|Change the way you choose.|
Ulrike's blog for app development dummies.
There are certain things that I am starting to understand in terms of software development. Take the basic Linux code commands for example. Ok, let’s not exaggerate. There is really only one code command that I understand and that is the following: “kill”. In my view, that is pretty straight forward. End and shut down whatever it is that the command is referring to.
Once again, just like in real life.
In order to better understand code language, the next question that needed to be clarified in my mind was the following: Is Linux religious?
You wonder why this is important? No, I am not talking about taking responsibility for your own actions, even though that is definitely part of being a developer as has already been discussed in the Develappment blog under “Git Blame”. What I am talking about is the possibility of an afterlife.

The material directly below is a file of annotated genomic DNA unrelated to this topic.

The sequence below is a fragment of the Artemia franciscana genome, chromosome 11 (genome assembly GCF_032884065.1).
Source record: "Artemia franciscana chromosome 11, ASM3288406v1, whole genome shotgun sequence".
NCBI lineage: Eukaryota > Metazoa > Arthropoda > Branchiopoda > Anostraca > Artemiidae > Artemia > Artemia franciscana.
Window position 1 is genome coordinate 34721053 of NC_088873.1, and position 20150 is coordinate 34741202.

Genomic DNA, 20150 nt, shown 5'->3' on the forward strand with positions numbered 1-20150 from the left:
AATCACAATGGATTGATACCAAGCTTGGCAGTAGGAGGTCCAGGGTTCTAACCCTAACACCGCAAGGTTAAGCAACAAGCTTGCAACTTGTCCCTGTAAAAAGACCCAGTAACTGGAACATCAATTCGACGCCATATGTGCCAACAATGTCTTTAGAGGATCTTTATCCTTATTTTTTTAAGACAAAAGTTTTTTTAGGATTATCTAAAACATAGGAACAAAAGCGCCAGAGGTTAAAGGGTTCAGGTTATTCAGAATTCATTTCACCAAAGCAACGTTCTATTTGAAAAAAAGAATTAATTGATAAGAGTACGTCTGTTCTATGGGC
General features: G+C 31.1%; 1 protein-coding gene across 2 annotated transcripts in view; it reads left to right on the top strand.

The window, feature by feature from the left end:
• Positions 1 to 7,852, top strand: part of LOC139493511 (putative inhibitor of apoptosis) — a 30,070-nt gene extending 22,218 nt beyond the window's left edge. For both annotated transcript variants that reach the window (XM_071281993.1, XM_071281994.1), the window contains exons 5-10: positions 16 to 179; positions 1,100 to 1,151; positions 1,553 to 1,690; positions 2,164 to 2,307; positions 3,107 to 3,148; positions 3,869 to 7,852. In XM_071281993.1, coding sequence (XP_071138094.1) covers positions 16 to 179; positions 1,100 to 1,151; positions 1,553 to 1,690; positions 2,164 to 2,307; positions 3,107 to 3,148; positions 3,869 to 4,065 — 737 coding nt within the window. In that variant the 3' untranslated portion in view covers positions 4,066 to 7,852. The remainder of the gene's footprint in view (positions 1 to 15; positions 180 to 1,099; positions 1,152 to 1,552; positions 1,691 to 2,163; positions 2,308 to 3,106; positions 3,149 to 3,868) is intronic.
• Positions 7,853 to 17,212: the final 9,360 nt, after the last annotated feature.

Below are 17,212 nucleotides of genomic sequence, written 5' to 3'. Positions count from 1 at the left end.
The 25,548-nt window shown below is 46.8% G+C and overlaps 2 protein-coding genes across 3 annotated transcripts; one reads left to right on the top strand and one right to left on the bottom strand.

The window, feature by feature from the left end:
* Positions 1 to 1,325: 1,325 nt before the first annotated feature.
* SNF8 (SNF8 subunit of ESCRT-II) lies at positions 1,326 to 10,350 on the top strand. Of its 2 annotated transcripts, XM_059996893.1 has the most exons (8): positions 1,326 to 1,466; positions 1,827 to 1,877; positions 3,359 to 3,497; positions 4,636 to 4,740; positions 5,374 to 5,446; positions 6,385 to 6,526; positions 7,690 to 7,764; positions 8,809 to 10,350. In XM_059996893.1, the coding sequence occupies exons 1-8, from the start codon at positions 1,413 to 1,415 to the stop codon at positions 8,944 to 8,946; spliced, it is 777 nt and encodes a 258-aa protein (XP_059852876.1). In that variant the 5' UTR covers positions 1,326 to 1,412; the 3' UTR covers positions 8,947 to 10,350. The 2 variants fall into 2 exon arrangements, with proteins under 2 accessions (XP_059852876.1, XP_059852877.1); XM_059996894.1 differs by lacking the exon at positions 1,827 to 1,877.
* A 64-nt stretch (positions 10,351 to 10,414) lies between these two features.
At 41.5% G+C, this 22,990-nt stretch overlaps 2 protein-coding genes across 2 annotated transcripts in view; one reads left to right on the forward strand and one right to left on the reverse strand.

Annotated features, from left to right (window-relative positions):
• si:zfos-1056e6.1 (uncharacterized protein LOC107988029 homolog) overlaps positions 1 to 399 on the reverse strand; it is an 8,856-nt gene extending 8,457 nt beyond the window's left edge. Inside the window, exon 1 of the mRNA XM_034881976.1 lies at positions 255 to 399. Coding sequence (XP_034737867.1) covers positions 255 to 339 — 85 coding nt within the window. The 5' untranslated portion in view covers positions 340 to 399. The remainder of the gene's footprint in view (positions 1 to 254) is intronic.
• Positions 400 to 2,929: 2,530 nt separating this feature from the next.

Once you have used the command “kill”, is there a chance of resurrection or rebirth?
Which means, the logical command you could use to fix a potential mistake would be “revive”. Unfortunately, Linux does not seem to be religious, as this command apparently does not exist. Well, maybe the developing world can learn something from me for a change and add this command to the Linux vocabulary.
At least this way, there would be one more word that I can understand.
And it's not like I didn't make an effort. I have tried to talk to the developers about code commands and that got them very excited. I did my best to pay attention and follow the conversation, but seriously:
“pipe to grep”?
“cat the log”?
“born again shell”? - I do like this one, mainly because it produces another great acronym: Bash.
This time there are not even any links that I could add to these expressions in order to make "normal" people understand. I guess they will have to remain amongst the mysteries of the geek world.
Conclusion of Sprint 6&7: